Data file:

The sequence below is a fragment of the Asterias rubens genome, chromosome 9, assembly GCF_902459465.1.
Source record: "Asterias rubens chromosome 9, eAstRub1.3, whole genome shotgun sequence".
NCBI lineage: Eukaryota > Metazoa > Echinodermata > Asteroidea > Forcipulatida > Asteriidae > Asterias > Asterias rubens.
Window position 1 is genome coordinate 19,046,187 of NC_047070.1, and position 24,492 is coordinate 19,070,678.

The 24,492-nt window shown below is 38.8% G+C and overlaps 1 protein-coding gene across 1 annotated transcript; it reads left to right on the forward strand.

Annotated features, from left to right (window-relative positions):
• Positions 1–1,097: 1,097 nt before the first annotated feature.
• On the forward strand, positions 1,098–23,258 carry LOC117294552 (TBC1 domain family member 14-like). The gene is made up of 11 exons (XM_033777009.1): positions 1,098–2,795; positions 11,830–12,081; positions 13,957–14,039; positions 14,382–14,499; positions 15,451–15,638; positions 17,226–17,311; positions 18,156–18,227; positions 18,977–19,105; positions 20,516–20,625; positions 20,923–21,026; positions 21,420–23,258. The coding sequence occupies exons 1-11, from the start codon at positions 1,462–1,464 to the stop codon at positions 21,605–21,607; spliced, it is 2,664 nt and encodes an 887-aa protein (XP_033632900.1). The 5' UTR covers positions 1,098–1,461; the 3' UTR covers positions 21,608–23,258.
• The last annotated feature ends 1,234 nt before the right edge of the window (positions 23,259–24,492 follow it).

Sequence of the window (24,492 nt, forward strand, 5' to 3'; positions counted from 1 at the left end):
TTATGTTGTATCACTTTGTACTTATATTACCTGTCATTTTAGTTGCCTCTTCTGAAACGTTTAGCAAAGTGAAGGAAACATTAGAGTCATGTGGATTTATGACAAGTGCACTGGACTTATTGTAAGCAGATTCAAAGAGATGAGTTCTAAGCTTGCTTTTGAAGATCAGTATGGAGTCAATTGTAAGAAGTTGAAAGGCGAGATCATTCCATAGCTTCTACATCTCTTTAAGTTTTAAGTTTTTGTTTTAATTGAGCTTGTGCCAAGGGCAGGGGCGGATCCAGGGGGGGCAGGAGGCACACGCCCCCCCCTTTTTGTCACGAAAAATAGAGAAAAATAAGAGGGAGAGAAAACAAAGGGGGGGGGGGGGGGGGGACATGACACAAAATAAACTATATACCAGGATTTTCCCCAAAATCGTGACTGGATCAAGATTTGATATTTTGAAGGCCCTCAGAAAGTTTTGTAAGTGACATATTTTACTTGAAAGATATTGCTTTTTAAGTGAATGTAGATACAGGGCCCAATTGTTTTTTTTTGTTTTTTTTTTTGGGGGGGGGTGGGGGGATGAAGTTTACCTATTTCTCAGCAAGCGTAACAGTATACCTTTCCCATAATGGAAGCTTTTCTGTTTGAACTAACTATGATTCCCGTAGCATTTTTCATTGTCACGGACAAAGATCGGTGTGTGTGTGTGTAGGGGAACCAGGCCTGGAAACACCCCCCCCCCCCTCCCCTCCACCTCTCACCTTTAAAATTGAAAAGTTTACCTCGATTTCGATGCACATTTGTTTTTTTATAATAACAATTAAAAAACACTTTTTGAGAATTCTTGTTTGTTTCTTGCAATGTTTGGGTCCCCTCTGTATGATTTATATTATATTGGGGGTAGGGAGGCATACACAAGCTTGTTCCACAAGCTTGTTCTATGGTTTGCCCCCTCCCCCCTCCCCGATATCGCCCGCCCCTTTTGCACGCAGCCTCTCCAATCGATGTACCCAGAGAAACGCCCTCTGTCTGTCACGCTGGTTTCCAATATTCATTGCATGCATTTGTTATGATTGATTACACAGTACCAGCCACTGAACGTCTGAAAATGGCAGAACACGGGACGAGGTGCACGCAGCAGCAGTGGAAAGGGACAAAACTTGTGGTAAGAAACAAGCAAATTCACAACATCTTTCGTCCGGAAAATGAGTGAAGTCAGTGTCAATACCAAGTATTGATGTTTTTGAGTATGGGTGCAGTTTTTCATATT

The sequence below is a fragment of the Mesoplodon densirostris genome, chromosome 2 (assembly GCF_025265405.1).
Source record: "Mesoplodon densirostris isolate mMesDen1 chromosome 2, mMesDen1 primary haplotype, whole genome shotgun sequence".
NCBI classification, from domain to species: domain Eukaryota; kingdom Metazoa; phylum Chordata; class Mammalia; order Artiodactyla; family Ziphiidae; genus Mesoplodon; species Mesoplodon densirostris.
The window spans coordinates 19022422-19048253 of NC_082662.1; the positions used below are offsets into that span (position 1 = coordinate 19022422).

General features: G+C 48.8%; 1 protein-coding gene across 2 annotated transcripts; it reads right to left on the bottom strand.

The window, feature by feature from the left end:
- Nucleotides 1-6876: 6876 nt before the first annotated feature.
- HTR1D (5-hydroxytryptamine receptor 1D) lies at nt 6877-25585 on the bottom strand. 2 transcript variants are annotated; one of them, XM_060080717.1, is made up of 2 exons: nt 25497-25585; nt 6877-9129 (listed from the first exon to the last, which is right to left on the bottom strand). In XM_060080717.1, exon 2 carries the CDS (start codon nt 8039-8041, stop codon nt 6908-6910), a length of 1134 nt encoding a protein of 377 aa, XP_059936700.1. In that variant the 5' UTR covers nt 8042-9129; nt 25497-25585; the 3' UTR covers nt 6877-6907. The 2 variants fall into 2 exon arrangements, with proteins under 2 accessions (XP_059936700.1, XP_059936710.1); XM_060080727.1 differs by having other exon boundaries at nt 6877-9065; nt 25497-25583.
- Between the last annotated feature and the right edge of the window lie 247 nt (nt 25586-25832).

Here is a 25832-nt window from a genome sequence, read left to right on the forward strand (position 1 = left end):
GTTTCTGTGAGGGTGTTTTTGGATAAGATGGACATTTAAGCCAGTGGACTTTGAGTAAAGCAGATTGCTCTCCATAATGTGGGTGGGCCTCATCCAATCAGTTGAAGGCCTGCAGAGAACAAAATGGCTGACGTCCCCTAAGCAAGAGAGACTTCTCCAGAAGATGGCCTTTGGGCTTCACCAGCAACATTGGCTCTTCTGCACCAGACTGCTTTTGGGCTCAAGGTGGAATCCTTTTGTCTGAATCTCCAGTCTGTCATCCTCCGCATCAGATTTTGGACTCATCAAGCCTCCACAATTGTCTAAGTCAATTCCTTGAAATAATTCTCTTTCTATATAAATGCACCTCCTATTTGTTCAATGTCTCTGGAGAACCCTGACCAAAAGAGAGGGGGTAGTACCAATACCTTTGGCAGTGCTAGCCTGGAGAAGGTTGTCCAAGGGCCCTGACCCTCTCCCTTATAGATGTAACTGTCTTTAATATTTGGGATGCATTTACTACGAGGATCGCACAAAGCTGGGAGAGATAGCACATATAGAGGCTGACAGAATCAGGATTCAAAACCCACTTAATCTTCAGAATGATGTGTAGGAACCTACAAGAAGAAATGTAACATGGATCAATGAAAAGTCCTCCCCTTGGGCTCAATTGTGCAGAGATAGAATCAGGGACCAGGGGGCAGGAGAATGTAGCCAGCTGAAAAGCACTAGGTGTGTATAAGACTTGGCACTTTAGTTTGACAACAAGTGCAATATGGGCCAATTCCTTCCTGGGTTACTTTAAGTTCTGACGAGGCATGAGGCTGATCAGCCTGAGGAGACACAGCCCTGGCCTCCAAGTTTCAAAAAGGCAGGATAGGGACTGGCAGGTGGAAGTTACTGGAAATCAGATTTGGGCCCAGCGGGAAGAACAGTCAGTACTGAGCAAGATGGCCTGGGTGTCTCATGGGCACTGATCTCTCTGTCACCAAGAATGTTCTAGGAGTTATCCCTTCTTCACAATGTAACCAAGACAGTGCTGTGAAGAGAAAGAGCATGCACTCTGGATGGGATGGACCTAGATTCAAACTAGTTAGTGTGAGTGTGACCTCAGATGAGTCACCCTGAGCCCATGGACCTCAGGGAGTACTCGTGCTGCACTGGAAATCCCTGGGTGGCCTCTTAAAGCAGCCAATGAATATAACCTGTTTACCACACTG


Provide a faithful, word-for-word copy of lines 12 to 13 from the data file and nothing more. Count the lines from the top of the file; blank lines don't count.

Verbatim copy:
The sequence below is a fragment of the Mesoplodon densirostris genome, chromosome 2 (assembly GCF_025265405.1).
Source record: "Mesoplodon densirostris isolate mMesDen1 chromosome 2, mMesDen1 primary haplotype, whole genome shotgun sequence".